The direct digital synthesizer of this invention is for generating an analog output, a sinusoidal waveform having a a variable frequency within a time duration. Considering FIG. 3 and FIG. 4, the main components of the DDS are:

a 3 bit numerically controlled oscillator (NCO) 315 for computing some of the required digital values defining the output waveform;

a memory (402, 404, 406, 335) for storing pre-computed digital values defining the output sinusoidal waveform;

a bus exchange switch 309 for steering digital values from and to NCO 315, storage 335, and connecting to barrel shifter 311;

barrel shifters (311, 408, 410, 412) adapted to reading contents of memory (402, 404, 406 or 335) and for presenting the digital values from the memory in sequence to an input of multiplexers (323, 325, 327, 416, 418, 420) at a first rate determined by a a first clock (428, 426, 424, 422, 333). The multiplexers (416, 418, 420) have outputs connected to a Digital to Analog converter (D/A) (329, 432). D/A (329, 432) converts the digital values presented by the multiplexing mechanism (416, 418, 420, 26 323, 325, 327) to the analog output at a second rate determined by a second clock (331, 430). The first clock rate is lower than the second clock rate. In this example, the first clock (430, 331) is divided down by a factor of two in dividers 428, 426, 424 and 422, for a total reduction factor of 16. The reduced rate clock is delivered to various stages within 16:1 multiplexers 416, 418, 420, as shown in FIG. 7.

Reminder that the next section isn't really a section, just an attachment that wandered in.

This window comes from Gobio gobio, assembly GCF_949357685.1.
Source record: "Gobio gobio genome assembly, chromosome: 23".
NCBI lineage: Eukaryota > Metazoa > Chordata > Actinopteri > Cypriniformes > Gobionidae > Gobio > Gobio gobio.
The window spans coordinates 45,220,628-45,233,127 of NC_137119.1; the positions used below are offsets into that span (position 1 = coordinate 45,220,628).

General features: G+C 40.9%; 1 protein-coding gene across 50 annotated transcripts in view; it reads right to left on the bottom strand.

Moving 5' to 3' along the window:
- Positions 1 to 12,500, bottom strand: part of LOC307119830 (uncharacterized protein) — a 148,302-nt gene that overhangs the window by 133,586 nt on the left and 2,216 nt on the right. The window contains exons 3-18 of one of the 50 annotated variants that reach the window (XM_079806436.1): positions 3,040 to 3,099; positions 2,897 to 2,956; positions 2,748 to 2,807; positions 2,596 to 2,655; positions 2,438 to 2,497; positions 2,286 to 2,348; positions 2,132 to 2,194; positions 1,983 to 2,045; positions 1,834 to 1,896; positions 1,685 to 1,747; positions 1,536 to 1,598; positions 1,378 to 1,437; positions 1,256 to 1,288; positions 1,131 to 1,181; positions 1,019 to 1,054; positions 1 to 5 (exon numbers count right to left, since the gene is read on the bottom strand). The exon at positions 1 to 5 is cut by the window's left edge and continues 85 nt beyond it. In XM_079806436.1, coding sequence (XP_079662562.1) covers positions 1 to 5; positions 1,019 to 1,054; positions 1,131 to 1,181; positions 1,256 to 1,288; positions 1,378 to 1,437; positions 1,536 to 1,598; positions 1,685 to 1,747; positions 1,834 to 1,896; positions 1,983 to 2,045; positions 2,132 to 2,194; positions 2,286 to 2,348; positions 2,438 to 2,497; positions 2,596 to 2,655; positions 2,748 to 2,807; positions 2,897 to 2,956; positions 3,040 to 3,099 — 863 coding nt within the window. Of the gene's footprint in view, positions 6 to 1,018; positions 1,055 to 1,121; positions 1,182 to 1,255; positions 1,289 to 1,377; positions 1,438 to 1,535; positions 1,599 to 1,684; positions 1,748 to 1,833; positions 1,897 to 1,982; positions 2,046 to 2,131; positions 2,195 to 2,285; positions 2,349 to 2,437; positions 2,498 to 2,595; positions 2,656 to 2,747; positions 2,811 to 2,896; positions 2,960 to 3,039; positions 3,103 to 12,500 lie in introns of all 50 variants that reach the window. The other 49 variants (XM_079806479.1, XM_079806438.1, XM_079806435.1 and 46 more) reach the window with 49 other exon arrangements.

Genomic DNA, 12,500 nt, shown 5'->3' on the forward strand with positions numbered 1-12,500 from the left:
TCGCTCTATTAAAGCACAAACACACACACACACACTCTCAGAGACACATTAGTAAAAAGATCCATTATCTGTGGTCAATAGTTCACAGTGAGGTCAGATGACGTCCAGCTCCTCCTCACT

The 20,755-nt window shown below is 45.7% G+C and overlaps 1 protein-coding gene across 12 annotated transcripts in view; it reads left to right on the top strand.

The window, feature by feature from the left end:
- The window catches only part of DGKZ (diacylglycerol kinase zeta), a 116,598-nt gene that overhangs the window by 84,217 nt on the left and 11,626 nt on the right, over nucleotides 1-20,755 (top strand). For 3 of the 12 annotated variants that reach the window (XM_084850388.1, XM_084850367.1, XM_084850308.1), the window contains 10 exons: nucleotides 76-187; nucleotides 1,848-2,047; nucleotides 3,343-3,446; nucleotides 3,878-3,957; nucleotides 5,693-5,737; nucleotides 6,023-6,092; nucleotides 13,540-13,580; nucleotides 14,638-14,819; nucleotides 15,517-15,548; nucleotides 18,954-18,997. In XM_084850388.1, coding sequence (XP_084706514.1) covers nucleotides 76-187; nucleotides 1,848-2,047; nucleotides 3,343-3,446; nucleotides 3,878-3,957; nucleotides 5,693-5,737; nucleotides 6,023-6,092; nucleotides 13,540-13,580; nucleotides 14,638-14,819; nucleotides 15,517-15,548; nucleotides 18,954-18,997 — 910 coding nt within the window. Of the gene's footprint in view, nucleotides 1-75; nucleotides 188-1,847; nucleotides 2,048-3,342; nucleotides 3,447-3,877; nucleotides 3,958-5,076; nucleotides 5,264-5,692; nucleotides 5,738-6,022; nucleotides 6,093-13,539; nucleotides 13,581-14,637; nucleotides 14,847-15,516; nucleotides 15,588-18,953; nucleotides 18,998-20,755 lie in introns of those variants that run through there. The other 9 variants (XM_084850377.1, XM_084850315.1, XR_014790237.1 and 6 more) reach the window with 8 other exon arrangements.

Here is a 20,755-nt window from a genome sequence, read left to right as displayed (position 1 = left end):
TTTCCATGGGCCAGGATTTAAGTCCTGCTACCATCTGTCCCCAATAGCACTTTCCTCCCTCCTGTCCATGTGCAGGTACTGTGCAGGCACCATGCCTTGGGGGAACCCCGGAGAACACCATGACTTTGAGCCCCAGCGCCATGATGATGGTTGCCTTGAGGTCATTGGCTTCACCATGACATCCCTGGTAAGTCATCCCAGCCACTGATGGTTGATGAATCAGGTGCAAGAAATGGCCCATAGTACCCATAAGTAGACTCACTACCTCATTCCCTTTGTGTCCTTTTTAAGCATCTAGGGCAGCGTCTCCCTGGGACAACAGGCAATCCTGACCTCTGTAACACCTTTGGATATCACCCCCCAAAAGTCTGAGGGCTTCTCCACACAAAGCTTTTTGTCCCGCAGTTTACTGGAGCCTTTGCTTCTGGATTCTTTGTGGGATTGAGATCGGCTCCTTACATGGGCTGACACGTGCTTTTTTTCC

Barrel shifter 311, having a plurality of 16 bit barrel shifters 408, 410, 412 in this example, shifts the digital values from memory 335 (402, 404 and 406 in FIG. 4) using pipelines and n-bit wrap-around registers. An example of the n-bit wrap around registers used in a single stage of a 16 bit barrel shifter is shown in FIG. 5. FIG. 5 shows a typical 16 bit barrel shifter stage having 16 D type registers in Col A interconnected as shown to 16 separate 2:1 multiplexers. The output of the 16 multiplexers are connected to 16 D type registers in column B. On each {fraction (1/16)} clock cycle from clock divider 333, 434 the bits contained in the registers of column A are transferred to the 2:1 multiplexers and then to column B. In effect the data is rotated within the 16 bit barrel shifter. The 16 bit barrel shifters 408, 410 and 412 take waveform data input with justification to bit 0 and positions it by rotation along with all other bits within the barrel shifter. By rotation, bit 0 is placed at any of 16 output positions 0 to F. The address is pipelined along its data. The pipelining is internal to address recoder 414.